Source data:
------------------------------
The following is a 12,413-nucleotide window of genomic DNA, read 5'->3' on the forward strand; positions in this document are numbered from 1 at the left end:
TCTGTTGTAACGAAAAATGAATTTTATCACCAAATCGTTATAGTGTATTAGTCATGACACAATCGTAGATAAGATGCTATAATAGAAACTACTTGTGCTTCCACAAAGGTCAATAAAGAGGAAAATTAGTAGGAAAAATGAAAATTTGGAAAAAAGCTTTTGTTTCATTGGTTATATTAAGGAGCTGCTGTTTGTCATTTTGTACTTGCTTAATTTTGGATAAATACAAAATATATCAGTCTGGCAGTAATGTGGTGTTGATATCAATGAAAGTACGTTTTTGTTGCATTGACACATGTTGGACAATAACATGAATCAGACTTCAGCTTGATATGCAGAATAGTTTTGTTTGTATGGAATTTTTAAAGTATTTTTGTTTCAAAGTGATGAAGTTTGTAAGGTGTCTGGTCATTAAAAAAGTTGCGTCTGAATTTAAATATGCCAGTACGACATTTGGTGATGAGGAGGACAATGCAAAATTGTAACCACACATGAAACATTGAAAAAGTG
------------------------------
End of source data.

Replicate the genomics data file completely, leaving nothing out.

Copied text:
The following is a 12,413-nucleotide window of genomic DNA, read 5'->3' on the forward strand; positions in this document are numbered from 1 at the left end:
TCTGTTGTAACGAAAAATGAATTTTATCACCAAATCGTTATAGTGTATTAGTCATGACACAATCGTAGATAAGATGCTATAATAGAAACTACTTGTGCTTCCACAAAGGTCAATAAAGAGGAAAATTAGTAGGAAAAATGAAAATTTGGAAAAAAGCTTTTGTTTCATTGGTTATATTAAGGAGCTGCTGTTTGTCATTTTGTACTTGCTTAATTTTGGATAAATACAAAATATATCAGTCTGGCAGTAATGTGGTGTTGATATCAATGAAAGTACGTTTTTGTTGCATTGACACATGTTGGACAATAACATGAATCAGACTTCAGCTTGATATGCAGAATAGTTTTGTTTGTATGGAATTTTTAAAGTATTTTTGTTTCAAAGTGATGAAGTTTGTAAGGTGTCTGGTCATTAAAAAAGTTGCGTCTGAATTTAAATATGCCAGTACGACATTTGGTGATGAGGAGGACAATGCAAAATTGTAACCACACATGAAACATTGAAAAAGTG